Scandals. Controversies. Resignations. Disgrace. Since Poets&Quants’ founding by Editor-in-Chief John A. Byrne in August 2010, we’ve seen it all — and then some.
To celebrate our 10-year anniversary, P&Q is taking a look back at our coverage over the years — everything from the biggest innovations to the major, game-changing trends; from the stories that readers loved the most to the new MBA-helmed companies that have made the biggest splashes. But, of course, we couldn’t leave out some of the stories that have had the biggest impact: the salacious, the shocking, the scandalous — the most memorable controversies of the decade.
From dirty behavior by deans to cooking the books for unearned rankings gains, here are the biggest, baddest, and ugliest scandals from our 10 years in the business of covering business schools. And because we had trouble narrowing the list down to only 10 stories, we’ve included two dishonorable mentions, too! Enjoy!
Call him “The Wolf of the GMAT.”
For more than two and a half years, Lu Xu would walk into test centers from Toronto to Miami with a fake passport or driver’s license and take the test that most prospective MBA students take: the Graduate Management Admission Test. Sometimes, Xu would arrive in a bad wig and with a female name. Other times, he would impersonate his clients just by walking in exactly as he appears today, except a few years younger.
Xu’s scores on behalf of others would typically reach 750 out of the highest possible score of 800, putting someone in the 98th percentile of all test-takers in the world.
Along with four other men and a woman, Xu and his friends sat for a total of 590 exams from January 2001 to July 2003. But it all came crashing down in 2004 when Xu was indicted in a scam to defraud business schools. On his own website under the title “GMAT Hero,” Xu acknowledges that New York State investigators and the Federal Bureau of Investigation confirm that he had taken the GMAT and the GRE 212 times in that two-and-a-half-year period alone – roughly once every four or five days. Xu, however, had been taking the test for other people for nearly six years by the time he was caught.
Ten years after his indictment, Xu spoke with Poets&Quants and told his story.
World domination through telemarketing and kickbacks? Hult International Business School has long had a dubious reputation for the quality of its programs, but by 2014 its voracious recruitment campaign had turned it into the largest graduate business school on the planet, with enrollment dwarfing that of major players, including IE Business School in Spain and Northwestern University’s Kellogg School of Management. Hult officials make no apologies for their recruitment strategies, pointing to how quickly they had managed to build up a strong brand — about a decade since it was purchased by Swedish billionaire and education advocate Bertil Hult, reorganized and renamed in 2003. While Hult remains somewhat of a laughingstock on Internet chat forums, it’s difficult to assess its impact on students because graduates are reluctant to sling mud at an institution that appears on their resumes.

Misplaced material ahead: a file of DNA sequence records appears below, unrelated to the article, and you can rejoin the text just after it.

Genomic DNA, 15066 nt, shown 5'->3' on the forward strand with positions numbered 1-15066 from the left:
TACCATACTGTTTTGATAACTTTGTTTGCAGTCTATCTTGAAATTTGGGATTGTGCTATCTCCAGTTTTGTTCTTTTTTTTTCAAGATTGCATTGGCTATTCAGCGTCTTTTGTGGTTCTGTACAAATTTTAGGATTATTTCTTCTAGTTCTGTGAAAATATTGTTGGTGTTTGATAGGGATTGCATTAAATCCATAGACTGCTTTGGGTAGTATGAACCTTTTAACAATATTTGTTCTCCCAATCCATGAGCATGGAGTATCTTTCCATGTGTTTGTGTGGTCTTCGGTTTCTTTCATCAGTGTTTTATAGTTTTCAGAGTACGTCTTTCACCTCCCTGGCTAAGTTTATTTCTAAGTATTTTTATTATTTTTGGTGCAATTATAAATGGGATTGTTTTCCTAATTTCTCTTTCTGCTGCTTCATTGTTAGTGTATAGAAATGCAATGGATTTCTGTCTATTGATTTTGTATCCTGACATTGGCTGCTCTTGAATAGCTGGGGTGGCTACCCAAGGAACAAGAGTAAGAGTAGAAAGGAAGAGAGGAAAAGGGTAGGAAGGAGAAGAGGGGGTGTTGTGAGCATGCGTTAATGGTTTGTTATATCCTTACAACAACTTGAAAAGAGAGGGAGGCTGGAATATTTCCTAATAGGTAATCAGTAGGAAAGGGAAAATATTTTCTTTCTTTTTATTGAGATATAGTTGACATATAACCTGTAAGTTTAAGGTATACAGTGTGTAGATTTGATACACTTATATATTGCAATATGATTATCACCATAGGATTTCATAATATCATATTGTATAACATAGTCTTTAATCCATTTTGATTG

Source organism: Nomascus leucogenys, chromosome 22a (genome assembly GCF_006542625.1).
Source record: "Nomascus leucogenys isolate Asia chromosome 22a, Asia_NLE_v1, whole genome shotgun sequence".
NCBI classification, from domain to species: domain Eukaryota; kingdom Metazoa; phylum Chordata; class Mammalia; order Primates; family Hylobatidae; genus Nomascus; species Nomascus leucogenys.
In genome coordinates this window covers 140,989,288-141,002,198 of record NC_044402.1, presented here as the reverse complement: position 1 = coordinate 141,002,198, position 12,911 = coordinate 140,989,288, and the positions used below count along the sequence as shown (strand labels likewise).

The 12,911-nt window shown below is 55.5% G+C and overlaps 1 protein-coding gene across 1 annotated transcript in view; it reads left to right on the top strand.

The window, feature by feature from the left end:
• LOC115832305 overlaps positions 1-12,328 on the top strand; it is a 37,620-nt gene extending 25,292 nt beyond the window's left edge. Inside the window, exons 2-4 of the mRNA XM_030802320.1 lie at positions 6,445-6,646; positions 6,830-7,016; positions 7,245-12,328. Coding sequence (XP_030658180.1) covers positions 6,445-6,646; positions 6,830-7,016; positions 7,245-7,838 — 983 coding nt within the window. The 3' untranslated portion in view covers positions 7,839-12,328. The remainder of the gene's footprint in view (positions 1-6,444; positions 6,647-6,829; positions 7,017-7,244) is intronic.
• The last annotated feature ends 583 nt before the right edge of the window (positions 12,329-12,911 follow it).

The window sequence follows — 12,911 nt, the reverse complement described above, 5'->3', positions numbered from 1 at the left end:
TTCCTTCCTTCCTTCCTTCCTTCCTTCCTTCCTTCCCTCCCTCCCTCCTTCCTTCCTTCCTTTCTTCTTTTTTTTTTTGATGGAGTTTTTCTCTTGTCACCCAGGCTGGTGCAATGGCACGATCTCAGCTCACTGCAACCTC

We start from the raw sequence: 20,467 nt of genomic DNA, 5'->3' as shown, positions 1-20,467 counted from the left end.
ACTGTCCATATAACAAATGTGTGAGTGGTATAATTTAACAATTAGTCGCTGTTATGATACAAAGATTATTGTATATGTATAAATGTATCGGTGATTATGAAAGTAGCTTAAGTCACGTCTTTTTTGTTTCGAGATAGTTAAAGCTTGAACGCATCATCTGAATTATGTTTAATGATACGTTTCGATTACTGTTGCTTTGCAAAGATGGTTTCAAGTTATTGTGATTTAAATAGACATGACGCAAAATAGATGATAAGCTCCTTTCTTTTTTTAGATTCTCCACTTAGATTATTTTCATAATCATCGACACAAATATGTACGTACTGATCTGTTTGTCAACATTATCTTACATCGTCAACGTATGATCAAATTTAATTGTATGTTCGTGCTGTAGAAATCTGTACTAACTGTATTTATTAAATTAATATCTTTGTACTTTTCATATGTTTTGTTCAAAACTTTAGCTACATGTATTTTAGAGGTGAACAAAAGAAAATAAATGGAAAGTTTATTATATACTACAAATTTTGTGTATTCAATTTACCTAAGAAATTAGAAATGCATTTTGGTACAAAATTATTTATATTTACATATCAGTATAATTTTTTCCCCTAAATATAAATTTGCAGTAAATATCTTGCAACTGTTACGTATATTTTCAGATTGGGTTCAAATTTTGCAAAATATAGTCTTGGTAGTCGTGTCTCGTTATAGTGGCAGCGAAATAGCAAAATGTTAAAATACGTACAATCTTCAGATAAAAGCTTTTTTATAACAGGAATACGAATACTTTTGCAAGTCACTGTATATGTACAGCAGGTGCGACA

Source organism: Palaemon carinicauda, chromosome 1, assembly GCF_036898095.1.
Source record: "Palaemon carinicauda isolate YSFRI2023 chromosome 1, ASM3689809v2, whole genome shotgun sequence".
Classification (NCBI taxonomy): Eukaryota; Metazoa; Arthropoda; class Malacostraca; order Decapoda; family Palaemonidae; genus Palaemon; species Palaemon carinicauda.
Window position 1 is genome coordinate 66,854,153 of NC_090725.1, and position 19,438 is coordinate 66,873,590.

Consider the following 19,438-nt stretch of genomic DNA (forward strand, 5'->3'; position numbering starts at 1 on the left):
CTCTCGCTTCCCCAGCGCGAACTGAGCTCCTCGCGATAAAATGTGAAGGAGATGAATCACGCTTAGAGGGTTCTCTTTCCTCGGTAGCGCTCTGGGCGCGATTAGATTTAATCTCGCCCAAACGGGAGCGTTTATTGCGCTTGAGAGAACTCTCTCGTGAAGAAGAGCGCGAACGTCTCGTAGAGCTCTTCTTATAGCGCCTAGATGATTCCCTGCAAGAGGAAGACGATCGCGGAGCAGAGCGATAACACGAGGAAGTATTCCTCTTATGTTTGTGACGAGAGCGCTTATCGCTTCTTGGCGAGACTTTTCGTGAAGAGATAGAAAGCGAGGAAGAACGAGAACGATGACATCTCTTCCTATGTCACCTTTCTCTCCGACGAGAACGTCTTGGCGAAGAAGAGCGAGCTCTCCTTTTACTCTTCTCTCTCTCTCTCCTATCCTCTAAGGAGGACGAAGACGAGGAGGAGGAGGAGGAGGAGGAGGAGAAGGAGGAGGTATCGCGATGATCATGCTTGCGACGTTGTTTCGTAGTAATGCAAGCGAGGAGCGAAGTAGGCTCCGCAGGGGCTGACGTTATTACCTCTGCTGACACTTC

But the most controversial thing about Hult, as P&Q documented six years ago, is its heavy reliance on recruiters to fill its student ranks: In our 2014 story, looking back on 18 months of data, we found that 98% of Hult’s students came via a staff recruiter. Even more alarming: Hult’s agent contracts specify that for each student enrolled, the agent receives 10% of the student’s first-year tuition beyond any in-house scholarship or loan. In a follow-up story in 2018, Confessions Of A Hult Student Recruiter, we reported on an “Ex-Employee of Hult International Business School” who posted juicy details to Reddit about how the school finds and closes would-be students for its MBA, Executive MBA, and other master’s programs in business.
At first, the process seems common and innocent enough. Not unlike other schools, Hult tracks people that complete the TOEFL and GMAT. Then the leads are split into markets by regions of the world, including Europe, Asia, the U.S. and South America and then the cold calls begin and are made by a staff of people who spend their entire days on the phone.
“Closing isn’t done in one call,” the poster added. “First we call to make sure the number is correct, the individual could fit studies in their schedule, and most importantly that they have some way to bring forth the ca$h needed ($20K-$40K depending on the program). Then, after having assessed all these needs (test scores not being a priority of course) a description is made of how amazing the school and its program are, and an excuse to have another call is set up (‘so that you can discuss with your family,’ ‘so that you can do the math/speak with the bank/etc,’ or the best one ‘at a time where we’ll have more time to speak.’).”
The allegations set off furious questions — prompting a response from the school.
“It sounds like a disgruntled former employee has shared some doubts about our stats which is of course unfortunate, but we can’t expect all members of staff to be familiar with the rigorous, standardized process surrounding rankings and accreditation,” said Markus Mandl, Hult’s chief marketing officer. “The fact that we are experiencing continued success in both our ongoing accreditations process as well as in the premier rankings of business school programs is a testament to the positive impact of our unique approach to global higher education.”
See the rest of the Top 10 Biggest Scandals of the Decade, as well as a couple of dishonorable mentions, on the following pages.